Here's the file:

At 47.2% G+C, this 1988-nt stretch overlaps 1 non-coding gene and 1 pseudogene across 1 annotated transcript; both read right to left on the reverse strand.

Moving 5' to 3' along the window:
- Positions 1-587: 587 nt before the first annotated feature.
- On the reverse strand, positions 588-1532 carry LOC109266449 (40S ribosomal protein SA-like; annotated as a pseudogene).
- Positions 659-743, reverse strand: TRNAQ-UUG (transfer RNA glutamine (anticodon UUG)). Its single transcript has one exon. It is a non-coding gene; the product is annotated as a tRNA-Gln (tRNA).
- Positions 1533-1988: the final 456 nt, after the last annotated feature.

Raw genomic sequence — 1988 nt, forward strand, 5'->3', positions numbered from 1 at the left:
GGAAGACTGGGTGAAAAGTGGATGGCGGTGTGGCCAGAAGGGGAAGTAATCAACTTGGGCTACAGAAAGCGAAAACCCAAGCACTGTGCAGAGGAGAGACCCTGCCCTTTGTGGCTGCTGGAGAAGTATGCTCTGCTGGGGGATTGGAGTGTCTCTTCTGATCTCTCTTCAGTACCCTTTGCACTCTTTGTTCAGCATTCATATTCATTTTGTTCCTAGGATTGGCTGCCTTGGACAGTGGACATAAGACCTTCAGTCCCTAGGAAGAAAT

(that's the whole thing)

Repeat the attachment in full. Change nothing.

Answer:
At 47.2% G+C, this 1988-nt stretch overlaps 1 non-coding gene and 1 pseudogene across 1 annotated transcript; both read right to left on the reverse strand.

Moving 5' to 3' along the window:
- Positions 1-587: 587 nt before the first annotated feature.
- On the reverse strand, positions 588-1532 carry LOC109266449 (40S ribosomal protein SA-like; annotated as a pseudogene).
- Positions 659-743, reverse strand: TRNAQ-UUG (transfer RNA glutamine (anticodon UUG)). Its single transcript has one exon. It is a non-coding gene; the product is annotated as a tRNA-Gln (tRNA).
- Positions 1533-1988: the final 456 nt, after the last annotated feature.

Raw genomic sequence — 1988 nt, forward strand, 5'->3', positions numbered from 1 at the left:
GGAAGACTGGGTGAAAAGTGGATGGCGGTGTGGCCAGAAGGGGAAGTAATCAACTTGGGCTACAGAAAGCGAAAACCCAAGCACTGTGCAGAGGAGAGACCCTGCCCTTTGTGGCTGCTGGAGAAGTATGCTCTGCTGGGGGATTGGAGTGTCTCTTCTGATCTCTCTTCAGTACCCTTTGCACTCTTTGTTCAGCATTCATATTCATTTTGTTCCTAGGATTGGCTGCCTTGGACAGTGGACATAAGACCTTCAGTCCCTAGGAAGAAAT